Two other studies on sarcopenia in the Korean population were reported previously. Koo et al. [14] investigated the impact of sarcopenia and obesity on pulmonary function and HRQOL in male patients with chronic obstructive pulmonary disease. Both sarcopenia and obesity were independent risk factors for worsening lung function. The results showed that sarcopenia was associated with poorer QOL and obesity was related to better QOL. Another study showed the association of sarcopenic obesity with several indices of psychological health and QOL [15]. They reported that sarcopenic obesity was associated with adverse psychological health and lower QOL compared to normal population. Unlike the previous two studies, our study focused on the effect of sarcopenia on HRQOL in the Korean elderly population, regardless of comorbidities. We also analyzed men and women separately, because the effect of sarcopenia may be different in men and women. As a result, we confirmed that there is a significant association between sarcopenia and HRQOL in the elderly, and the impact of sarcopenia on HRQOL seemed to be greater in women than in men. One of the causes for higher impact on women’s HRQOL may be a higher incidence of sarcopenic obesity in women.
In addition to sarcopenia, obesity is one of the important changes in body composition that accompanies aging processes. Normal aging is associated with a progressive increase in visceral abdominal fat mass [16]. Obesity has been shown to be linked to a higher risk for disability and comorbidity and a decreased quality of life in the elderly [17]. Obesity and sarcopenia might interact to potentiate their detrimental effects on physical disability, morbidity, and mortality [18,19]. In our study, women with sarcopenia had an increased waist circumference and a higher BMI than women without sarcopenia. In other words, unlike elderly men, elderly women showed a tendency for sarcopenic obesity. This difference between men and women might affect gender differences in the association between sarcopenia and HRQOL, so more research is needed to clarify the significance of sarcopenic obesity and the mechanisms that might generate gender differences.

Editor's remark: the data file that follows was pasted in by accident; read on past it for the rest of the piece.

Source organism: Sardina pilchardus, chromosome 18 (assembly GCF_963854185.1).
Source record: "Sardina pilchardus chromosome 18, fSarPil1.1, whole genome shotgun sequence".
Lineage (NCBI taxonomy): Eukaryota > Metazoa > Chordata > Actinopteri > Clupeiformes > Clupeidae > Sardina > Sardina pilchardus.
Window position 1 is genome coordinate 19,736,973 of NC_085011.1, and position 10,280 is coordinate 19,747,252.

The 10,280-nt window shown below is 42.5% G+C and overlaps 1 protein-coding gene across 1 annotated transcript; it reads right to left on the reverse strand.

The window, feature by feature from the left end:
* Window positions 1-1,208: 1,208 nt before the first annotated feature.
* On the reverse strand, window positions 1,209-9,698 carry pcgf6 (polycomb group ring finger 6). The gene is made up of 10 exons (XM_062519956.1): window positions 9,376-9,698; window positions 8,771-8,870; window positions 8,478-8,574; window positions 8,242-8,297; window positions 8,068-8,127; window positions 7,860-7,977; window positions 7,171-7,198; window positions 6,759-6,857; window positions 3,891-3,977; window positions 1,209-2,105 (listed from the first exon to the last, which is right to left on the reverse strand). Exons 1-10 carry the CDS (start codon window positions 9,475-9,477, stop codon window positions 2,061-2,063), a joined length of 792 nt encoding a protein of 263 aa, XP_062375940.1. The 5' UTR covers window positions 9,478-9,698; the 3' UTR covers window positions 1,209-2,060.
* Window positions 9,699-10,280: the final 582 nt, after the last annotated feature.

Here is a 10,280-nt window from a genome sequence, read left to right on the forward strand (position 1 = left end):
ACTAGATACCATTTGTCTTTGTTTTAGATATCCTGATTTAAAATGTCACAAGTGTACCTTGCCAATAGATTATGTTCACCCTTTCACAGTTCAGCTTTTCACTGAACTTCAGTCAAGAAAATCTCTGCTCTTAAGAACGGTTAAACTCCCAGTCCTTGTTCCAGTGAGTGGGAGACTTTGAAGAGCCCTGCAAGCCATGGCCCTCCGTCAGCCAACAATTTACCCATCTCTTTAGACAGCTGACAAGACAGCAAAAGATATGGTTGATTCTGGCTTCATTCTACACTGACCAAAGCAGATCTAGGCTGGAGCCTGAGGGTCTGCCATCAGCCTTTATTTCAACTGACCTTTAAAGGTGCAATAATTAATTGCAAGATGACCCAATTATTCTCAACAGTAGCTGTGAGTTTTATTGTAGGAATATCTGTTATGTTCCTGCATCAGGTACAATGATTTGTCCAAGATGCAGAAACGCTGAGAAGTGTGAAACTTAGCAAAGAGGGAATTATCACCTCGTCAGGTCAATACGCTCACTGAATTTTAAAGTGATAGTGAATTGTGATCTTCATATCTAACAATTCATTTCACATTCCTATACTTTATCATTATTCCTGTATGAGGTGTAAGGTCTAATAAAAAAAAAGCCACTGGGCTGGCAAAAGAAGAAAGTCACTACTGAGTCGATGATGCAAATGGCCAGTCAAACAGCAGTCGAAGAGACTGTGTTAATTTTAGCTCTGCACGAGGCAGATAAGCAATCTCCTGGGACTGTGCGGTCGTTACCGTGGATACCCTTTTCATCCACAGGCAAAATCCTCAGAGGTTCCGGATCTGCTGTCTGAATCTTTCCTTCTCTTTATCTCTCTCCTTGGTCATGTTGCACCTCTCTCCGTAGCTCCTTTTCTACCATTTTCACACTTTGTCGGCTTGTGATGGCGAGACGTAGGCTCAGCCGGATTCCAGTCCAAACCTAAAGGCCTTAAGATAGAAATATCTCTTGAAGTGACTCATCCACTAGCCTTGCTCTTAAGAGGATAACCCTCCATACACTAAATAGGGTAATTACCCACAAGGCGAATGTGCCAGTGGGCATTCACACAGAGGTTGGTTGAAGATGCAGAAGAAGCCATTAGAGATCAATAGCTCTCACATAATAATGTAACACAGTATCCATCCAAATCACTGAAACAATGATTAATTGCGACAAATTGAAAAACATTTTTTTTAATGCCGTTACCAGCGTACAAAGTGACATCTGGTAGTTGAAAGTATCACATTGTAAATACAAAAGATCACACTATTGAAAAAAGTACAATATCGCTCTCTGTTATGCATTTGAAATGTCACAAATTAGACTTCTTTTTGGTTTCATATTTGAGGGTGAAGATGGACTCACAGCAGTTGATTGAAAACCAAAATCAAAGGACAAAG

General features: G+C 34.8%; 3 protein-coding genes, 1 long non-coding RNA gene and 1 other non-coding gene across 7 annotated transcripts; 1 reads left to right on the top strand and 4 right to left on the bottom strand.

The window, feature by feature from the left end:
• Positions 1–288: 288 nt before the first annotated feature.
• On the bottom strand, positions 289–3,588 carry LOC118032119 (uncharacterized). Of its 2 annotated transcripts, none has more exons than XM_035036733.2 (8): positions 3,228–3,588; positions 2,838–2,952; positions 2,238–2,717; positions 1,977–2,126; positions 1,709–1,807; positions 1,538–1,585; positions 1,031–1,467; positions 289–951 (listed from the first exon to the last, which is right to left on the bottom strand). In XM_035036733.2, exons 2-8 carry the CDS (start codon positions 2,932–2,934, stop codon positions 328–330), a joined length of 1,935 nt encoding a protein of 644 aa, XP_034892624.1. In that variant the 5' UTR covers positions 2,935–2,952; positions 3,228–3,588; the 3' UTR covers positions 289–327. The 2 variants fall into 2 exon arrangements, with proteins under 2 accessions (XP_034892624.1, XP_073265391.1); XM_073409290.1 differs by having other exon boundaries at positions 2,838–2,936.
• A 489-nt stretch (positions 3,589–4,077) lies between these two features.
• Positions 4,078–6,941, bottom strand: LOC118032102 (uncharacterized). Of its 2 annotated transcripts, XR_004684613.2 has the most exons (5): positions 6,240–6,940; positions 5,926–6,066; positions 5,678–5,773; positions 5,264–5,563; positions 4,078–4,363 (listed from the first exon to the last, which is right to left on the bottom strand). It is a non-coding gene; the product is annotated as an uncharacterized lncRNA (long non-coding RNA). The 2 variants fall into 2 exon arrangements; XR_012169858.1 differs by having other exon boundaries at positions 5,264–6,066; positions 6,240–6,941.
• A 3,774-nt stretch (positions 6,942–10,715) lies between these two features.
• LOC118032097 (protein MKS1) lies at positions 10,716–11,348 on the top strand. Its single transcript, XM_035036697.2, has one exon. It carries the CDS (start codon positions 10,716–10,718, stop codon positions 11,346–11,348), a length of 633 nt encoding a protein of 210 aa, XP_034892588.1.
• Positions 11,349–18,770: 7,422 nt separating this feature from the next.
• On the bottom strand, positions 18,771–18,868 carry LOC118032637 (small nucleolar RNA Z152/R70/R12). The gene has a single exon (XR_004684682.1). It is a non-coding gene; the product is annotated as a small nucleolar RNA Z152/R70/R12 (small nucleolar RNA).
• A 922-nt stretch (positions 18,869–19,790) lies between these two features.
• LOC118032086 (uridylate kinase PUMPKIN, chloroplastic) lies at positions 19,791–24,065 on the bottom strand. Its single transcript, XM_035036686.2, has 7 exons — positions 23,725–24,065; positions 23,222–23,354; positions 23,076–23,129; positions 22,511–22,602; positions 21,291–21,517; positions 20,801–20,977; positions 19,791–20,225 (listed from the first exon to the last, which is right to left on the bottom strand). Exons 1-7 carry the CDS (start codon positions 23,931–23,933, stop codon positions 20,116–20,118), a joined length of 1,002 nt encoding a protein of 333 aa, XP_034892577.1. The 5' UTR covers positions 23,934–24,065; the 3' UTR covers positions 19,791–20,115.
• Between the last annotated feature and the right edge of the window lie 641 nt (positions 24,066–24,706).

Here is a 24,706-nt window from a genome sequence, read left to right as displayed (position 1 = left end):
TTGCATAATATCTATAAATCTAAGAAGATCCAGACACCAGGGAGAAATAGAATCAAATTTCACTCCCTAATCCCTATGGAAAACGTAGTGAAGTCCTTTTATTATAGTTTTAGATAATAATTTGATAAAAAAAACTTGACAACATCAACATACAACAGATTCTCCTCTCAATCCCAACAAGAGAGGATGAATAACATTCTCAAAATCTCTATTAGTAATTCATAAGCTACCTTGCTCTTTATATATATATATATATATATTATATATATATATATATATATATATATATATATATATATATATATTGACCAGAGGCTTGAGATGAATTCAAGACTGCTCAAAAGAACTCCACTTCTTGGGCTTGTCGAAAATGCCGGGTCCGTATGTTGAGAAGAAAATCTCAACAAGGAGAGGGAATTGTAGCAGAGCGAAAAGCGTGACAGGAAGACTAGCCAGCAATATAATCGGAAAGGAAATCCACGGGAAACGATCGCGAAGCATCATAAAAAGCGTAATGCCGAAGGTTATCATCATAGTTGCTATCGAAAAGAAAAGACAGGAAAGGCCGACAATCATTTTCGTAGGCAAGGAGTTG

This study has some limitations. First, the definition of sarcopenia is based only on the muscle mass. Since Baumgartner et al. [5] originally defined sarcopenia as an excessive loss of muscle mass associated with aging processes, international groups have provided revised definitions of sarcopenia including an evaluation of both muscle function and mass [3,20]. Our study was conducted using data from a nationwide survey that did not include an evaluation of muscle function. Second, it was not possible to analyze the effect of sarcopenia on HRQOL in the population with specific comorbidities such as cancer, chronic obstructive pulmonary disease, diabetes, and hypertension. This is the cross-sectional study that measures the proportion of a population with a particular exposure or disease at a single point in time. Therefore, the disease status of each participant is all different, and this makes it difficult to evaluate the effect of sarcopenia in homogeneous group of patients with specific diseases. Although these are limitations to the study, the results could be significant in terms of evaluating the associations between sarcopenia and HRQOL, targeted toward a representative elderly Korean population.
In conclusion, sarcopenia has become a major adverse health condition of elderly subjects and contributes to deteriorations in their physical and functional health. We found that there was a significant association between sarcopenia and impairments in HRQOL in the elderly Korean population. Therefore, efforts to treat and prevent sarcopenia might improve the quality of life for elderly people, and approaches considering gender differences in sarcopenia and obesity might be needed.

KEY MESSAGE

1. The overall prevalence of sarcopenia was 6.6% in Korean people aged 60 years or older, and sarcopenia was more common in men than in women.
2. Sarcopenia was associated with impairments in self-care for men, and with impairments in self-care, usual activities, and anxiety/depression for women.
3. Sarcopenia has shown a more negative impact on self-care among women than among men (adjusted odds ratio 1.99 for men and 4.49 for women).

Conflict of interest

No potential conflict of interest relevant to this article was reported.

Acknowledgments

The statistical consultation was supported by a grant of the Korea Health Technology R&D Project through the Korea Health Industry Development Institute (KHIDI), funded by the Ministry of Health and Welfare, Korea (HI14C1062).